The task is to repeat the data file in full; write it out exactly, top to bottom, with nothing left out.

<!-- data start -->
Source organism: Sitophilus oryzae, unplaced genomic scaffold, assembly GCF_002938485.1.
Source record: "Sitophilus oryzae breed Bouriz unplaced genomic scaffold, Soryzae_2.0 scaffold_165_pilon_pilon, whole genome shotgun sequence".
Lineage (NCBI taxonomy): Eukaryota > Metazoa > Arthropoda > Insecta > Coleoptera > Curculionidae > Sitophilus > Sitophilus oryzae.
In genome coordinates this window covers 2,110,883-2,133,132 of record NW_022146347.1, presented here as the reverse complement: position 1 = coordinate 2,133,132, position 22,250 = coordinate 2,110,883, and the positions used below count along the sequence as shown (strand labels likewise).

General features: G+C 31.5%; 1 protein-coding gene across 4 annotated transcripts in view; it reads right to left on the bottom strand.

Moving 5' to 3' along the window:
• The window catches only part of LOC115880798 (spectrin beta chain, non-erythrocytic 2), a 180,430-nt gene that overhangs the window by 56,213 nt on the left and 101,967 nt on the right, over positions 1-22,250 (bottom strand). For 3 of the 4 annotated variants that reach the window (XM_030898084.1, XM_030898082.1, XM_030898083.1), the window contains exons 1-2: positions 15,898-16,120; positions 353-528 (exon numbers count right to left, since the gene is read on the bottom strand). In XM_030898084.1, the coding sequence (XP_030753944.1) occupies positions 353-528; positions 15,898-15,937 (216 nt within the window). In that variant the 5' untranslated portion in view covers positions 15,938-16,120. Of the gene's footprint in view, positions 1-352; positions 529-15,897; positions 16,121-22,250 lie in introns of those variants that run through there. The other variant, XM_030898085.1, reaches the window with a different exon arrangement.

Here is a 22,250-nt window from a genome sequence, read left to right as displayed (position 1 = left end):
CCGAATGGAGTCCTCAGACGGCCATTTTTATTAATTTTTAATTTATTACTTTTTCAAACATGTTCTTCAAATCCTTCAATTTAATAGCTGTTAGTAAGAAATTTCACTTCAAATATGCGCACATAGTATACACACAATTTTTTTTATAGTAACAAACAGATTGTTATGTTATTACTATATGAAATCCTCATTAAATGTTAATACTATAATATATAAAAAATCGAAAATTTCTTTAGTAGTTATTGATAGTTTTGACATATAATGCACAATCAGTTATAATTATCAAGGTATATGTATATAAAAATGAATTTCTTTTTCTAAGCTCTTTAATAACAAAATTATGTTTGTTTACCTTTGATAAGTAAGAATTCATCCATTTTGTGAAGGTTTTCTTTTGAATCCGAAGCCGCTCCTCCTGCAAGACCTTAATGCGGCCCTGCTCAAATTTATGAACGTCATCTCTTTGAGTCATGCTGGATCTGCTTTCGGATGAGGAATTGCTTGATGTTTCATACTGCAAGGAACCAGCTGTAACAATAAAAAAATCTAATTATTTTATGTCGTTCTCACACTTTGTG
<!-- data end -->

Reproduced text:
Source organism: Sitophilus oryzae, unplaced genomic scaffold, assembly GCF_002938485.1.
Source record: "Sitophilus oryzae breed Bouriz unplaced genomic scaffold, Soryzae_2.0 scaffold_165_pilon_pilon, whole genome shotgun sequence".
Lineage (NCBI taxonomy): Eukaryota > Metazoa > Arthropoda > Insecta > Coleoptera > Curculionidae > Sitophilus > Sitophilus oryzae.
In genome coordinates this window covers 2,110,883-2,133,132 of record NW_022146347.1, presented here as the reverse complement: position 1 = coordinate 2,133,132, position 22,250 = coordinate 2,110,883, and the positions used below count along the sequence as shown (strand labels likewise).

General features: G+C 31.5%; 1 protein-coding gene across 4 annotated transcripts in view; it reads right to left on the bottom strand.

Moving 5' to 3' along the window:
• The window catches only part of LOC115880798 (spectrin beta chain, non-erythrocytic 2), a 180,430-nt gene that overhangs the window by 56,213 nt on the left and 101,967 nt on the right, over positions 1-22,250 (bottom strand). For 3 of the 4 annotated variants that reach the window (XM_030898084.1, XM_030898082.1, XM_030898083.1), the window contains exons 1-2: positions 15,898-16,120; positions 353-528 (exon numbers count right to left, since the gene is read on the bottom strand). In XM_030898084.1, the coding sequence (XP_030753944.1) occupies positions 353-528; positions 15,898-15,937 (216 nt within the window). In that variant the 5' untranslated portion in view covers positions 15,938-16,120. Of the gene's footprint in view, positions 1-352; positions 529-15,897; positions 16,121-22,250 lie in introns of those variants that run through there. The other variant, XM_030898085.1, reaches the window with a different exon arrangement.

Here is a 22,250-nt window from a genome sequence, read left to right as displayed (position 1 = left end):
CCGAATGGAGTCCTCAGACGGCCATTTTTATTAATTTTTAATTTATTACTTTTTCAAACATGTTCTTCAAATCCTTCAATTTAATAGCTGTTAGTAAGAAATTTCACTTCAAATATGCGCACATAGTATACACACAATTTTTTTTATAGTAACAAACAGATTGTTATGTTATTACTATATGAAATCCTCATTAAATGTTAATACTATAATATATAAAAAATCGAAAATTTCTTTAGTAGTTATTGATAGTTTTGACATATAATGCACAATCAGTTATAATTATCAAGGTATATGTATATAAAAATGAATTTCTTTTTCTAAGCTCTTTAATAACAAAATTATGTTTGTTTACCTTTGATAAGTAAGAATTCATCCATTTTGTGAAGGTTTTCTTTTGAATCCGAAGCCGCTCCTCCTGCAAGACCTTAATGCGGCCCTGCTCAAATTTATGAACGTCATCTCTTTGAGTCATGCTGGATCTGCTTTCGGATGAGGAATTGCTTGATGTTTCATACTGCAAGGAACCAGCTGTAACAATAAAAAAATCTAATTATTTTATGTCGTTCTCACACTTTGTG